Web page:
By Tom Moutes, RLACEI Legislative Director
Now that the terms in office for the mayor are based more closely on the calendar year instead of the fiscal year, it’s time to examine whether the current LACERS board member terms make sense.
The LACERS board consists of seven members: four are appointed by the mayor – one of whom must be a LACERS Retiree; two are elected by active employees; and one is elected by Retirees. The terms of the appointed board members are five years in length and are staggered so they don’t end at the same time. Because recent mayors have required LACERS board members to sign undated letters of resignation, some board members are replaced prior to the expiration of their terms.
At least in recent times, every new mayor has replaced almost all of the existing appointed members of the LACERS board, regardless of the lengths of their remaining terms. The appointments of new LACERS board members tend to take some time as the mayor typically fills more high-profile board positions – such as the paid Board of Public Works, the Police Commission, and the LADWP board before getting to some of the other boards, such as LACERS.
When a new mayor replaces all of the LACERS appointed board members at once, that means a majority of the LACERS board lacks the knowledge needed to make educated decisions on behalf of the active and Retired members. Depending on the backgrounds of the appointed board members, learning what they need to know to be an effective board member can take a year or two, and sometimes even longer.
Based on the new terms in office, the mayor will begin serving in December 2022. He or she will serve an initial term until December 2026. Because of this timing, it would make sense for two of the appointed LACERS board member terms to expire in June 2023 – which would be around the time new mayors typically make replacements. It would further make sense for the terms of the other two appointees to end in June 2024. Having newly appointed board members start their terms approximately six months (for two) and one year and six months (for the other two) after the new mayor comes into office allows the new members to learn their roles and serve (one hopes) well during one mayor’s term. It would also allow the board to always have a majority of the board to have the knowledge necessary to make educated decisions on behalf of the active and Retired members.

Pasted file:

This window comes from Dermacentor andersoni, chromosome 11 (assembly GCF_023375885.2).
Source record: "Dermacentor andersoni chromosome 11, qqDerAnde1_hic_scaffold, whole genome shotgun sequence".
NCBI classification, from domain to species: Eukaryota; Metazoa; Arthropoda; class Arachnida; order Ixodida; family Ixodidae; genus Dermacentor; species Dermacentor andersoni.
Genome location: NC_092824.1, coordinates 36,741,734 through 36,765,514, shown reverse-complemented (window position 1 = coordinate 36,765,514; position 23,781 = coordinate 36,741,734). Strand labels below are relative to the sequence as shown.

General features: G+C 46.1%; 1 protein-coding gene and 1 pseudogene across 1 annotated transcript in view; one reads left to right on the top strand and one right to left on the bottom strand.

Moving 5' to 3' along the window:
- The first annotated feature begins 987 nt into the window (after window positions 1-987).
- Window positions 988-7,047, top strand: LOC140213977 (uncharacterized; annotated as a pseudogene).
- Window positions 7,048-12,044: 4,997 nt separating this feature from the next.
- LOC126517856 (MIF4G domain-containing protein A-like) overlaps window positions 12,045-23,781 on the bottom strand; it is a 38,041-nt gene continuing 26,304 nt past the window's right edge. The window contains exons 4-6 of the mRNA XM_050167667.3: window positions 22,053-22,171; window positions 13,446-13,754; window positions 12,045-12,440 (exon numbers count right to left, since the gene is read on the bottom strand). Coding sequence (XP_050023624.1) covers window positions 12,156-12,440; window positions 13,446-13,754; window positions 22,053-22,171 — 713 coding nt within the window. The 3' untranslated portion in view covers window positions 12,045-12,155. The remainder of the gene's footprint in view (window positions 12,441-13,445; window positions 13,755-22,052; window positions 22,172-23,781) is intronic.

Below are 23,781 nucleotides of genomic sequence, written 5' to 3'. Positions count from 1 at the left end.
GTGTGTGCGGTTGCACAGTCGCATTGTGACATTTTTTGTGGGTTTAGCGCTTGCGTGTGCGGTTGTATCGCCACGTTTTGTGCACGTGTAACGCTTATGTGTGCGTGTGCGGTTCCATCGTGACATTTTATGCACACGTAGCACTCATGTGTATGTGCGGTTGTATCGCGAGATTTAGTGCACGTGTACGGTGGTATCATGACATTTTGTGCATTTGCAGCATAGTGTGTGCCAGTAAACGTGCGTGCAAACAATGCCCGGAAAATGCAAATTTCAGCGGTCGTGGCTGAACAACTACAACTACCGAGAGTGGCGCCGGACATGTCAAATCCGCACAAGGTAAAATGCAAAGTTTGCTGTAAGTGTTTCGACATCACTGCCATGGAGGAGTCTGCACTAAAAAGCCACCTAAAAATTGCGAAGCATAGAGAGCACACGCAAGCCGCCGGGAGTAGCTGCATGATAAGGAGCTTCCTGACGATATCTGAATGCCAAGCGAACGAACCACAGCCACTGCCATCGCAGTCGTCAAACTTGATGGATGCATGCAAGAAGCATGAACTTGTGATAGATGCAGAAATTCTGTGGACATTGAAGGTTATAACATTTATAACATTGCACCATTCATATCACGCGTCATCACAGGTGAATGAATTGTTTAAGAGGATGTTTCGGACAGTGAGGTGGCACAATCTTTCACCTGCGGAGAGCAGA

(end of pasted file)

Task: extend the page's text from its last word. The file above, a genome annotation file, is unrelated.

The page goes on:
The terms for the appointed board members should be changed to four-year terms to line up with the mayoral administrations, and board members should be allowed to serve out their terms unless they are let go for cause – meaning no more pre-signed letters of resignation.
The board terms for the elected members can also be changed to four years or left at five years. The terms for these board members do not need to line up with the mayoral administrations. Also, because of the churn of appointed board members, the elected board members frequently have the most experience. This is a good thing.